This short book should cause us today to reflect as to whether we have indeed like the first century church whom Jude addressed this letter to let our guard down. We need to finish well as well as start well, may we keep our eyes fixed on Jesus and the truth of God's Word.
|The Use of Apocryphal Sources|
The Jewish Apocrypha consists of books and writings that were never recognized as part of the canon of Scripture, but which served a devotional purpose for many believers of ancient times, including some of the authors of the New Testament. Jude cites two books of the Apocrypha in his letter. Jude 9 apparently comes from The Assumption of Moses, and verse 14 comes from The Book of Enoch. Today we do not have a complete text of The Assumption of Moses, but two early church fathers, Clement of Alexandria and Origen, testify that v. 9 is a reference to that book.
Jude is not the only New Testament author who quotes extrabiblical sources. In 1 Cor. 10:4, Paul apparently made use of a Hebrew commentary (the Midrash) to support his interpretation of Israels wilderness wanderings. In Acts 17:28 and Titus 1:12, he quoted from pagan poets to support some of his assertions. Though we do not know where the names Jannes and Jambres come from (see 2 Tim. 3:8), Paul did not hesitate to use their story as an example of godlessness for Timothy.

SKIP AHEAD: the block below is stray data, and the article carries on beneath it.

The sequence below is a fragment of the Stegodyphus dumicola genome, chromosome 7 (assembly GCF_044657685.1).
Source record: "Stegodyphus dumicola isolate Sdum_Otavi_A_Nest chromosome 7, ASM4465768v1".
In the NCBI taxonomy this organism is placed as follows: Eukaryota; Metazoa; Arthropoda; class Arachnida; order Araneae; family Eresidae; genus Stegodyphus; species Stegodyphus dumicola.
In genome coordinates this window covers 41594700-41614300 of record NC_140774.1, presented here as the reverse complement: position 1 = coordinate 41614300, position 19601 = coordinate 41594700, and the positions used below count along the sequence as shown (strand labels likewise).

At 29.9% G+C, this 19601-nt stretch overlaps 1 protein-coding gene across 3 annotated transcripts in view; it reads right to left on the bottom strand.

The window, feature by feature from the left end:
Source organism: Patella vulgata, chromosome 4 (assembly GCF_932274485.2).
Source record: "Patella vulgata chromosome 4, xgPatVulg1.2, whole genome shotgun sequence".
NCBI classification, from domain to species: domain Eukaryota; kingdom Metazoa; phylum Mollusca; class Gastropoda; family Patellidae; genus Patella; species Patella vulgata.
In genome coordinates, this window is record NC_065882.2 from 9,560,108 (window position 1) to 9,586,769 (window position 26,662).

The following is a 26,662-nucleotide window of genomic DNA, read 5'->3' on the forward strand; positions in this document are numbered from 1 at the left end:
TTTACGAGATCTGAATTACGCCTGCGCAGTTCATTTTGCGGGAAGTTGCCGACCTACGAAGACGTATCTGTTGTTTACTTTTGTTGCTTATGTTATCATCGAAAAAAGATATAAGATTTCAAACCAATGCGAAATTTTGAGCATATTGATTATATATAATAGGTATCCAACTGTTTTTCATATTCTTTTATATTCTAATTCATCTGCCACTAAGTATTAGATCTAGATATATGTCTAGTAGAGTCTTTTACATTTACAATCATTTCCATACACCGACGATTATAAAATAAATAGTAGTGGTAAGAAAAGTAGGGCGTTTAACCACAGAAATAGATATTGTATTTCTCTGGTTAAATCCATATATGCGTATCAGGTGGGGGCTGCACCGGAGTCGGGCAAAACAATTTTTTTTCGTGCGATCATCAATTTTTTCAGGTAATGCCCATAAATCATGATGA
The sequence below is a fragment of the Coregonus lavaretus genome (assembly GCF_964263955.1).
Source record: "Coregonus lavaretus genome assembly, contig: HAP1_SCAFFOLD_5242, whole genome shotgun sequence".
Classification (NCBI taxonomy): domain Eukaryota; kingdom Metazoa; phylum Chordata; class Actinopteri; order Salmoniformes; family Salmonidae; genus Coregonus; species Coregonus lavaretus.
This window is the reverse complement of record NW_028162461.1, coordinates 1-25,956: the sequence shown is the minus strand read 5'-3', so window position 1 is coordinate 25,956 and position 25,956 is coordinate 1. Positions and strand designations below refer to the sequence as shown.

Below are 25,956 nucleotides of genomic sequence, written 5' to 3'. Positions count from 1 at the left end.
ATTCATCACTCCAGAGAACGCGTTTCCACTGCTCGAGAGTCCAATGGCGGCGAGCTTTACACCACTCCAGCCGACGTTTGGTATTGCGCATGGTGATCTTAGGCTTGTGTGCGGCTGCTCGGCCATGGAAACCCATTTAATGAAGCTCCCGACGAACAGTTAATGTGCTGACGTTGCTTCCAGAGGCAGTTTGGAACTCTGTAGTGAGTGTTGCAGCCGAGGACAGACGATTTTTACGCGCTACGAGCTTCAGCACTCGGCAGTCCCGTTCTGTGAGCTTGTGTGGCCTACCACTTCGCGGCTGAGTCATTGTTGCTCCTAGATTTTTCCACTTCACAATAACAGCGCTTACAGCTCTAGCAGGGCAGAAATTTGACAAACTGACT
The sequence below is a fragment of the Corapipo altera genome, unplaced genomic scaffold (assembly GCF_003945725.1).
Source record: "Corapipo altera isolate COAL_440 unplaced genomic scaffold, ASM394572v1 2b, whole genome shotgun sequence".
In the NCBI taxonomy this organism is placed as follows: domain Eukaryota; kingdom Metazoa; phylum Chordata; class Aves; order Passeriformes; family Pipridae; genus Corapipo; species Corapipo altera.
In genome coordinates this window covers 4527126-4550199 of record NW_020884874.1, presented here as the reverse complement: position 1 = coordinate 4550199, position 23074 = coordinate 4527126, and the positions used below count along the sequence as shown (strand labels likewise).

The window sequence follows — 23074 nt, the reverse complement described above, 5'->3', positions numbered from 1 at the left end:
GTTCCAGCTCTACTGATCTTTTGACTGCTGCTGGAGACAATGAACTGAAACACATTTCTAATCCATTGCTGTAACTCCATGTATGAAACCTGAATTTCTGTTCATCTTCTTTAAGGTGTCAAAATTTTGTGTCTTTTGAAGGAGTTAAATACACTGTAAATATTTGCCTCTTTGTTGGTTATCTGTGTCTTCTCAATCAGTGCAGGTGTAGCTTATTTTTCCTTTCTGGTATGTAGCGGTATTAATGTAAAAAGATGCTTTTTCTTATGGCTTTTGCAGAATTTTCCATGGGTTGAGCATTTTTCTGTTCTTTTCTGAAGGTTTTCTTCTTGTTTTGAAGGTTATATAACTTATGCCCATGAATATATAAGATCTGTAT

Should the New Testament writers have quoted from apocryphal sources? Surely God had no trouble guiding the biblical writers in selecting material from these sources. Luke knew of many accounts of the life of Christ (see Luke 1:1), which he set out to better with his own orderly account (1:3). Along the same lines, Paul had at least one letter from the Corinthian church to guide his responses in First and Second Corinthians. Even the devil is quoted in Matt. 4:3, 6, 9. This does not mean that these sources are inspired, or even accurate, but it does mean that sometimes New Testament writers drew from the written sources God had given them to communicate effectively what He wanted them to say. The writers of Scripture wrote all that, and only that, which God had inspired them to say. We must affirm with Peter that the ultimate origin of Scripture is the mind of God (see 2 Pet. 1:1921).